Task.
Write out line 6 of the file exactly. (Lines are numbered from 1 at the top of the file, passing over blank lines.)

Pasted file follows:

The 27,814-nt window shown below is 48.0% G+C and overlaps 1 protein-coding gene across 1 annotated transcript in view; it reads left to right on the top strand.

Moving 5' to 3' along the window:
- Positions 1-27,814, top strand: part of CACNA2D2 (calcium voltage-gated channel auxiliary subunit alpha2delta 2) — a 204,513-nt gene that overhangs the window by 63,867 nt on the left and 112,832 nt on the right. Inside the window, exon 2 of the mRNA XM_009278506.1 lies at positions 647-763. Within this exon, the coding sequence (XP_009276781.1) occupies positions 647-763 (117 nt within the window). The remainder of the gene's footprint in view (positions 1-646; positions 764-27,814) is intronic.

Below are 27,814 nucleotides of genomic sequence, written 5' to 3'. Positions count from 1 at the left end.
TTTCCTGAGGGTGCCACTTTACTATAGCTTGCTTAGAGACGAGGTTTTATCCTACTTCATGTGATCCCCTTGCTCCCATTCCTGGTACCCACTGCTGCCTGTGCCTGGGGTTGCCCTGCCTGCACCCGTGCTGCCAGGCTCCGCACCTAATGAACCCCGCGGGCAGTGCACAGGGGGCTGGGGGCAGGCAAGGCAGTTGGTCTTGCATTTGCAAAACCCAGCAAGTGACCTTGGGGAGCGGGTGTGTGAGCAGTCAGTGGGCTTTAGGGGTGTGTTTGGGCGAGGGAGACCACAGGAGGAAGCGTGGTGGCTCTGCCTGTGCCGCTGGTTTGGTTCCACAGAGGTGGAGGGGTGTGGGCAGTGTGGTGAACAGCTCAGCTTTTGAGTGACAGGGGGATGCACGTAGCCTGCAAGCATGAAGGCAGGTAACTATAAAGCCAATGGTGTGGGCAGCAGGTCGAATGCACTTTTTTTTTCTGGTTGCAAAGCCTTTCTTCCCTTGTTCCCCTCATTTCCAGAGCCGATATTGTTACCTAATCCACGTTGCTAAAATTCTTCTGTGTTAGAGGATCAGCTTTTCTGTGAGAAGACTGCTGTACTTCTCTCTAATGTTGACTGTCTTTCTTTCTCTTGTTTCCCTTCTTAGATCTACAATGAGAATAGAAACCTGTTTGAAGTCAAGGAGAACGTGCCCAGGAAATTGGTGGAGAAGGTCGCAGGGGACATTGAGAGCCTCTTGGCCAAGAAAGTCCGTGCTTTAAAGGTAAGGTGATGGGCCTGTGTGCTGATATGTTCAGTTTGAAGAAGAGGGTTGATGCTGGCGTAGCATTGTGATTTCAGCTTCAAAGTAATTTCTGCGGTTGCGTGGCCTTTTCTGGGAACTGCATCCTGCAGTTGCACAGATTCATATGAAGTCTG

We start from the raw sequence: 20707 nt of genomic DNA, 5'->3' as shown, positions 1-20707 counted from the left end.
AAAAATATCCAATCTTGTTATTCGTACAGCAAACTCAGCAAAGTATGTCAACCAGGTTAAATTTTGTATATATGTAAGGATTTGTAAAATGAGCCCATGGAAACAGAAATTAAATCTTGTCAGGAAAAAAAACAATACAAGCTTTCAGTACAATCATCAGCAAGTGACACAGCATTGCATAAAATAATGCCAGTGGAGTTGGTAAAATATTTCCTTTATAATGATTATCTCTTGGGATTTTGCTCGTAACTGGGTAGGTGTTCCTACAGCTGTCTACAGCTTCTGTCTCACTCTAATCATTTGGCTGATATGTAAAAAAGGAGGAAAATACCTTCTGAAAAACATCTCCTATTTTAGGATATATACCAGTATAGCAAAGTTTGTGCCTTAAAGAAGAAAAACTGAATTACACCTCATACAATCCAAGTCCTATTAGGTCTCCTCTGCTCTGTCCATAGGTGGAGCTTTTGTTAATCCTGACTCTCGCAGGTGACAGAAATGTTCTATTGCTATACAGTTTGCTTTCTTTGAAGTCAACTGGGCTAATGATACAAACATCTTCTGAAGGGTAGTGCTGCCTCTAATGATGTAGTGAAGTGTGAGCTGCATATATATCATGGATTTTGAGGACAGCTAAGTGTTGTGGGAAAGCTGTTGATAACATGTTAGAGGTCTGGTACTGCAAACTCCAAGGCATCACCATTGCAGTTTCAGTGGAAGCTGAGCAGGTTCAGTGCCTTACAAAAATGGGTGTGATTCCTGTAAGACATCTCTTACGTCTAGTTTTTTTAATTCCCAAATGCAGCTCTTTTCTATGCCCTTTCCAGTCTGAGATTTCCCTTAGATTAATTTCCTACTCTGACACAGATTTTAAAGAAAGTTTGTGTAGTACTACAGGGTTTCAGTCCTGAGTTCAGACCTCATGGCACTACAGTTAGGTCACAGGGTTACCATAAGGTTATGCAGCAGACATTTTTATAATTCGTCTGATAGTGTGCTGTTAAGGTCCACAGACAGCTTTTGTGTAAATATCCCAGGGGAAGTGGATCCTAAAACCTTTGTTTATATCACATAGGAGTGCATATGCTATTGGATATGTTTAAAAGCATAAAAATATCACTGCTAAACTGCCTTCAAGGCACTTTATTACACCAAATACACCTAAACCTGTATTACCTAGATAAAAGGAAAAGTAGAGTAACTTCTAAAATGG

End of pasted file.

We start from the raw sequence: 20707 nt of genomic DNA, 5'->3' as shown, positions 1-20707 counted from the left end.